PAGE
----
Reviewer’s Note: This review contains discussion of spoilers.
- OPENING LINE
- PUBLISHER’S SUMMARY
- THE PLOT
- THE AUTHOR
- THE NARRATION
- THE PRODUCTION
- FINAL THOUGHTS
- QUICK FACTS
If you want to ensure you never encounter the menace found in ‘Snowblind’ all you need to do is move to Florida.
In Christopher Golden’s first horror novel in more than a decade – a work reminiscent of early Stephen King – Snowblind updates the ghost story for the modern age. The small New England town of Coventry had weathered 1,000 blizzards…but never one like this, where people wandered into the whiteout and vanished. Families were torn apart, and the town would never be the same.
Now, as a new storm approaches 12 years later, the folks of Coventry are haunted by the memories of that dreadful blizzard and those who were lost in the snow. Photographer Jake Schapiro mourns his little brother, Isaac, even as – tonight – another little boy is missing. Mechanic and part-time thief Doug Manning’s life has been forever scarred by the mysterious death of his wife, Cherie, and now he’s starting over with another woman and more ambitious crimes.
Police detective Joe Keenan has never been the same since that night, when he failed to save the life of a young boy…and the boy’s father vanished in the storm only feet away. And all the way on the other side of the country, Miri Ristani receives a phone call…from a man who died 12 years ago.
As old ghosts trickle back, this new storm will prove to be even more terrifying than the last.
Spellbinding in scope and rooted deeply in classic storytelling, Snowblind is a chilling masterpiece that is both Christopher Golden’s breakout book and a standout supernatural thriller.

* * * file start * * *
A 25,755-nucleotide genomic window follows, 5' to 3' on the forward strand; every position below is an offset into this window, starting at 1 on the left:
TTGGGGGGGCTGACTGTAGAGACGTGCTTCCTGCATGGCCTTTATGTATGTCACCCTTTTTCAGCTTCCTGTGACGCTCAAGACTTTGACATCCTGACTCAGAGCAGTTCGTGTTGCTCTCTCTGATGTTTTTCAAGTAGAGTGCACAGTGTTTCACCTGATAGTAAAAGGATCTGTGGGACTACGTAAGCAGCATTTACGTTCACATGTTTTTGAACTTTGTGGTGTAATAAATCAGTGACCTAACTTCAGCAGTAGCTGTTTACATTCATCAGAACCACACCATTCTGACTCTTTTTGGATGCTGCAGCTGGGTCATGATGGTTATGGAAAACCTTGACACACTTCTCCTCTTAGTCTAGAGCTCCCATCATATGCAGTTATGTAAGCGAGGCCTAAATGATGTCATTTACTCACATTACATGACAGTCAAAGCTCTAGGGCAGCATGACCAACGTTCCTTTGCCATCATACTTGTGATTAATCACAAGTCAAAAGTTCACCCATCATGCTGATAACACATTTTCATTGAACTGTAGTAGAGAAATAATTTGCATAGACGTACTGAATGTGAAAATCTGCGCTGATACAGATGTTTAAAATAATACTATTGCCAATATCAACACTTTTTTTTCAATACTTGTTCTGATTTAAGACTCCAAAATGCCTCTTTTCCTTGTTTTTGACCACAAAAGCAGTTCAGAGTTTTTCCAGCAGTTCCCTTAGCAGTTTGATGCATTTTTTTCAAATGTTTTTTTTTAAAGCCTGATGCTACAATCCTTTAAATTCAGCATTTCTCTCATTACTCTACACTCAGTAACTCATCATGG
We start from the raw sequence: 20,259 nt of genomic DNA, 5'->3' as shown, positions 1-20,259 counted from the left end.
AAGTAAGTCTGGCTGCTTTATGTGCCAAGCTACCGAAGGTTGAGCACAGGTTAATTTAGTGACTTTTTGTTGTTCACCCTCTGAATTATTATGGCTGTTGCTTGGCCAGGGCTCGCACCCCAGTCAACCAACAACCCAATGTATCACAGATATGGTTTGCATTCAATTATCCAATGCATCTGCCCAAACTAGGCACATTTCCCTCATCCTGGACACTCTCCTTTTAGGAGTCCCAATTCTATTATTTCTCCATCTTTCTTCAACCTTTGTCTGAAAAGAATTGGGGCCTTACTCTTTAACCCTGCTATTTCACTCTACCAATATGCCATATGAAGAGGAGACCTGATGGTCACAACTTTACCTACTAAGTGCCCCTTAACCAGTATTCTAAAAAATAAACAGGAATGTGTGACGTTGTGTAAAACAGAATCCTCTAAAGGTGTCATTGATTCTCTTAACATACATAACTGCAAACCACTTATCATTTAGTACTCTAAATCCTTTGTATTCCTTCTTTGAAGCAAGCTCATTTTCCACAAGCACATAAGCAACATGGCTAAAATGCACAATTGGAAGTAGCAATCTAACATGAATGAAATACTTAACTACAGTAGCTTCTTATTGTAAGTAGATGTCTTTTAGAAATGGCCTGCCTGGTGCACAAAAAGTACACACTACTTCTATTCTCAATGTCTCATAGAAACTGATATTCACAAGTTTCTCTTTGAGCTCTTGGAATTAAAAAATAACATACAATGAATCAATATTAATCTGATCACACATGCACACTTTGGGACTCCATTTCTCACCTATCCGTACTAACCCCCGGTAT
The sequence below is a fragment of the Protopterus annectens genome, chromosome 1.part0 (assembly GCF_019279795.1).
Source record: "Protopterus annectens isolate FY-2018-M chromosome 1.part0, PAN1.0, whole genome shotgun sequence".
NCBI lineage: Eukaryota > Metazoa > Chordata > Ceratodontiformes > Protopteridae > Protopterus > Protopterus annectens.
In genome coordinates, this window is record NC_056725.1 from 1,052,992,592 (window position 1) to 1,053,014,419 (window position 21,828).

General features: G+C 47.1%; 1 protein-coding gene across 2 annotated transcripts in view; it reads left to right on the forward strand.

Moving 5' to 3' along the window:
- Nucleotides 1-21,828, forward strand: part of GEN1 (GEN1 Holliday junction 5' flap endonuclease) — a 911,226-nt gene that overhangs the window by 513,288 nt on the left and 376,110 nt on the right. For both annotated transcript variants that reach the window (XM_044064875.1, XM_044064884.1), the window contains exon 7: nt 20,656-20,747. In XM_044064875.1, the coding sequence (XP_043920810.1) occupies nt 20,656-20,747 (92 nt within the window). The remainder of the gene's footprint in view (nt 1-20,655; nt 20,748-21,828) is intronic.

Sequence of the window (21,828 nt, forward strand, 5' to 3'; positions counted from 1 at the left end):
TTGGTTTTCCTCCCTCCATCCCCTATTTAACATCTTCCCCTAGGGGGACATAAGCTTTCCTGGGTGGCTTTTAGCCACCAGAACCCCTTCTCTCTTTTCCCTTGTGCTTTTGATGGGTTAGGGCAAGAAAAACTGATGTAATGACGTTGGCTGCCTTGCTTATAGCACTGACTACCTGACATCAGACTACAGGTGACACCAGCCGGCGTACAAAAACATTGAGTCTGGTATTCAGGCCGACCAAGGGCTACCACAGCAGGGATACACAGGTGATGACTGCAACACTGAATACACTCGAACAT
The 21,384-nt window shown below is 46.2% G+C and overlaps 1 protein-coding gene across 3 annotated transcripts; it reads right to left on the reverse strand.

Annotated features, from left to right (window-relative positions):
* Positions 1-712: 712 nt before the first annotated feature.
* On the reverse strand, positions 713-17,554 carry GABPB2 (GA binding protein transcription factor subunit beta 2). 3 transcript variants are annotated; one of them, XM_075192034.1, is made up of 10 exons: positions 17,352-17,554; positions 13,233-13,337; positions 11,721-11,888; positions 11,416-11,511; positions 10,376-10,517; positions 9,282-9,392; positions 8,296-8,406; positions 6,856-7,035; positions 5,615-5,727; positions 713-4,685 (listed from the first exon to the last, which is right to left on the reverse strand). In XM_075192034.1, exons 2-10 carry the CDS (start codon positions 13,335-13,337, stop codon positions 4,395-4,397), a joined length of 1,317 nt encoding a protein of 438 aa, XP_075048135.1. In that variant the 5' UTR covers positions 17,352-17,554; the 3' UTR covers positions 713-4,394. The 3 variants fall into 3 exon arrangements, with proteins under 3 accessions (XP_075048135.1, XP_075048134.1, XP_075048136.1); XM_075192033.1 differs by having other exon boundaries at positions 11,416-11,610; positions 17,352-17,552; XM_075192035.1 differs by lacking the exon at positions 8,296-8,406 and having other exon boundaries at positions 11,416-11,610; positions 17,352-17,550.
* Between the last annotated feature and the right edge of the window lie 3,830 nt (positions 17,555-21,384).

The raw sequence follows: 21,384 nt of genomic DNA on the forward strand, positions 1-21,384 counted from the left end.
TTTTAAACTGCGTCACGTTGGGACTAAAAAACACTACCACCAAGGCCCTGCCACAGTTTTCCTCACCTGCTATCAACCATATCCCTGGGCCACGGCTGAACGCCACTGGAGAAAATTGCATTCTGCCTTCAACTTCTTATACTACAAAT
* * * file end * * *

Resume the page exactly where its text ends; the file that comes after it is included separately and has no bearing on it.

©2014 Christopher Golden (P)2014 Brilliance Audio, Inc.
The town of Coventry Massachusetts experiences a horrible blizzard that takes the lives of some 18 citizens. Those who are left behind are faced with the challenges of coping with the aftermath in their own ways. Twelve years later, another blizzard hits the city and brings with it more than just memories of the previous big one.
As a person living in a state with eventful winter weather, I’m not sure that blizzards are used as a back drop for horror as often as they could be. But this isn’t just a book about blizzards and the creatures that live inside them.
This book is about chances at redemption, second chances and perhaps some moral questions for the reader to have to tackle. Detective Keenan would like to redeem himself for his inability to save a pair of young boys during the first storm. Doug Manning would like to redeem himself for not being there for his wife and TJ wants to redeem himself for not being there for his mother.
The Schapiros and Miri Ristani want a second chance at a family as they were on the verge of building one before the storm took it away.
The two characters that felt the most real to me were TJ and Ella. They experience the types of problems that can come from having a child so soon into a relationship. Their daughter was conceived during the big blizzard and they were married before they really knew each other. Their marriage is troubled, they clearly love each other but they can’t seem to stop themselves from hurting their partner. Add to that the problems that come from difficult economic times and it seems as though the odds were stacked against them. I found myself caring about their relationship and very much wanted them to succeed.
There are a couple of things that did not work for me. One of them was the character of Angela Ristani. We hear throughout the story just what kind of person she is but we don’t get to see it for ourselves. We are told by her x-husband, daughter and an x-lover that she is a bitch. In fact, that is her defining character trait but we don’t get to see that nature for ourselves. When we first really see her she has already been possessed by the spirit of Doug’s x-wife and her former best friend. I think Angela’s change in attitude and personality would have felt more jarring if we had some of the old Angela first instead of hearing about it from characters who understandably would have thought less of her.